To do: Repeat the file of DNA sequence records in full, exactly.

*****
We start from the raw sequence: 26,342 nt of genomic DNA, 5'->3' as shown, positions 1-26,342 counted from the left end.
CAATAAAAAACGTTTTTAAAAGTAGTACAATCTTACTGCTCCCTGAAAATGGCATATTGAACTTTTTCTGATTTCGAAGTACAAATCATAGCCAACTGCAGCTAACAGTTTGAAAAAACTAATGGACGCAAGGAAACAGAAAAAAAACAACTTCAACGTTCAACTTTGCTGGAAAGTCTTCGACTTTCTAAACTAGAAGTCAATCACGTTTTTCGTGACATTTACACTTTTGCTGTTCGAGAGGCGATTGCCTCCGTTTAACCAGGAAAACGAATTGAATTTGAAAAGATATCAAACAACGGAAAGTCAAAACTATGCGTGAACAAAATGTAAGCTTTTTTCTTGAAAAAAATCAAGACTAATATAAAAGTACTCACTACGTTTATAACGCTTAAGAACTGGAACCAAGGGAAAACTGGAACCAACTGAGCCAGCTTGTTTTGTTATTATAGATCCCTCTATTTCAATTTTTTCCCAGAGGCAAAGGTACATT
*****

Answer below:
We start from the raw sequence: 26,342 nt of genomic DNA, 5'->3' as shown, positions 1-26,342 counted from the left end.
CAATAAAAAACGTTTTTAAAAGTAGTACAATCTTACTGCTCCCTGAAAATGGCATATTGAACTTTTTCTGATTTCGAAGTACAAATCATAGCCAACTGCAGCTAACAGTTTGAAAAAACTAATGGACGCAAGGAAACAGAAAAAAAACAACTTCAACGTTCAACTTTGCTGGAAAGTCTTCGACTTTCTAAACTAGAAGTCAATCACGTTTTTCGTGACATTTACACTTTTGCTGTTCGAGAGGCGATTGCCTCCGTTTAACCAGGAAAACGAATTGAATTTGAAAAGATATCAAACAACGGAAAGTCAAAACTATGCGTGAACAAAATGTAAGCTTTTTTCTTGAAAAAAATCAAGACTAATATAAAAGTACTCACTACGTTTATAACGCTTAAGAACTGGAACCAAGGGAAAACTGGAACCAACTGAGCCAGCTTGTTTTGTTATTATAGATCCCTCTATTTCAATTTTTTCCCAGAGGCAAAGGTACATT